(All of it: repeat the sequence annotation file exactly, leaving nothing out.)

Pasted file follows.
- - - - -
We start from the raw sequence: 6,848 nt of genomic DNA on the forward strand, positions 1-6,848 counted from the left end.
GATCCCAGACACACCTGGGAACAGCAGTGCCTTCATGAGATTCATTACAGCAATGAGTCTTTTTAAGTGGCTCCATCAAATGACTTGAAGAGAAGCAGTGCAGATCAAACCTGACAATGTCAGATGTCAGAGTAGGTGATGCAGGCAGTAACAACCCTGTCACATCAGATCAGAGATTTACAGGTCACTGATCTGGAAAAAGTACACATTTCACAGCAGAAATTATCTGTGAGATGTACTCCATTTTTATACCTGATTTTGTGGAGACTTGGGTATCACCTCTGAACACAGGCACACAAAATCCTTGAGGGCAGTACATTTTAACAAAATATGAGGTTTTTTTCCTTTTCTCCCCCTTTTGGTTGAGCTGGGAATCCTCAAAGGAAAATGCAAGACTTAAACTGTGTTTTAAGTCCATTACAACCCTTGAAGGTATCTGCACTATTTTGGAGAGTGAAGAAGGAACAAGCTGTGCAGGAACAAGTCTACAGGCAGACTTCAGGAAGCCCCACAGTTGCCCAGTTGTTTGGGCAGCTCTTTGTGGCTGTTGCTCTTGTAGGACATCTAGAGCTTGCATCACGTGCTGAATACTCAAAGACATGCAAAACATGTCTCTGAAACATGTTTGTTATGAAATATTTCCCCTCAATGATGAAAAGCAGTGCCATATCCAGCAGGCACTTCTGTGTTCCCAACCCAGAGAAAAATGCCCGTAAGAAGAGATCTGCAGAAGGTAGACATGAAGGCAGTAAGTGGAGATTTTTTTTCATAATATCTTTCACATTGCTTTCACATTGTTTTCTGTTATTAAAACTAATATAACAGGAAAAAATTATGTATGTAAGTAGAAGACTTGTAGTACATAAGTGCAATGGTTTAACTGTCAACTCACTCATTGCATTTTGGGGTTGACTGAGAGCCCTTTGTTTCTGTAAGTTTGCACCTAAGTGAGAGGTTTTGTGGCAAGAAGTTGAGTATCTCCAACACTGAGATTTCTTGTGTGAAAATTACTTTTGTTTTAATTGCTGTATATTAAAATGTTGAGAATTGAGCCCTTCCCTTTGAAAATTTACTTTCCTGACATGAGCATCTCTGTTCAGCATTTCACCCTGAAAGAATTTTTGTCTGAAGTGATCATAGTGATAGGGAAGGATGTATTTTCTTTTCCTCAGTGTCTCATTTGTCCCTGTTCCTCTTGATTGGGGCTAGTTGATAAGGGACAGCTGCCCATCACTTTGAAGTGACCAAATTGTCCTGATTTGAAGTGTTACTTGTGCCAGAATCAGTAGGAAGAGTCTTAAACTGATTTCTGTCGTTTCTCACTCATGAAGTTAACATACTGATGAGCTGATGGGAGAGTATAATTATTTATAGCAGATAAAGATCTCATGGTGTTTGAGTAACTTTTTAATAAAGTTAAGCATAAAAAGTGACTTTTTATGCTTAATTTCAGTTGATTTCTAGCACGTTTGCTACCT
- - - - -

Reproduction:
We start from the raw sequence: 6,848 nt of genomic DNA on the forward strand, positions 1-6,848 counted from the left end.
GATCCCAGACACACCTGGGAACAGCAGTGCCTTCATGAGATTCATTACAGCAATGAGTCTTTTTAAGTGGCTCCATCAAATGACTTGAAGAGAAGCAGTGCAGATCAAACCTGACAATGTCAGATGTCAGAGTAGGTGATGCAGGCAGTAACAACCCTGTCACATCAGATCAGAGATTTACAGGTCACTGATCTGGAAAAAGTACACATTTCACAGCAGAAATTATCTGTGAGATGTACTCCATTTTTATACCTGATTTTGTGGAGACTTGGGTATCACCTCTGAACACAGGCACACAAAATCCTTGAGGGCAGTACATTTTAACAAAATATGAGGTTTTTTTCCTTTTCTCCCCCTTTTGGTTGAGCTGGGAATCCTCAAAGGAAAATGCAAGACTTAAACTGTGTTTTAAGTCCATTACAACCCTTGAAGGTATCTGCACTATTTTGGAGAGTGAAGAAGGAACAAGCTGTGCAGGAACAAGTCTACAGGCAGACTTCAGGAAGCCCCACAGTTGCCCAGTTGTTTGGGCAGCTCTTTGTGGCTGTTGCTCTTGTAGGACATCTAGAGCTTGCATCACGTGCTGAATACTCAAAGACATGCAAAACATGTCTCTGAAACATGTTTGTTATGAAATATTTCCCCTCAATGATGAAAAGCAGTGCCATATCCAGCAGGCACTTCTGTGTTCCCAACCCAGAGAAAAATGCCCGTAAGAAGAGATCTGCAGAAGGTAGACATGAAGGCAGTAAGTGGAGATTTTTTTTCATAATATCTTTCACATTGCTTTCACATTGTTTTCTGTTATTAAAACTAATATAACAGGAAAAAATTATGTATGTAAGTAGAAGACTTGTAGTACATAAGTGCAATGGTTTAACTGTCAACTCACTCATTGCATTTTGGGGTTGACTGAGAGCCCTTTGTTTCTGTAAGTTTGCACCTAAGTGAGAGGTTTTGTGGCAAGAAGTTGAGTATCTCCAACACTGAGATTTCTTGTGTGAAAATTACTTTTGTTTTAATTGCTGTATATTAAAATGTTGAGAATTGAGCCCTTCCCTTTGAAAATTTACTTTCCTGACATGAGCATCTCTGTTCAGCATTTCACCCTGAAAGAATTTTTGTCTGAAGTGATCATAGTGATAGGGAAGGATGTATTTTCTTTTCCTCAGTGTCTCATTTGTCCCTGTTCCTCTTGATTGGGGCTAGTTGATAAGGGACAGCTGCCCATCACTTTGAAGTGACCAAATTGTCCTGATTTGAAGTGTTACTTGTGCCAGAATCAGTAGGAAGAGTCTTAAACTGATTTCTGTCGTTTCTCACTCATGAAGTTAACATACTGATGAGCTGATGGGAGAGTATAATTATTTATAGCAGATAAAGATCTCATGGTGTTTGAGTAACTTTTTAATAAAGTTAAGCATAAAAAGTGACTTTTTATGCTTAATTTCAGTTGATTTCTAGCACGTTTGCTACCT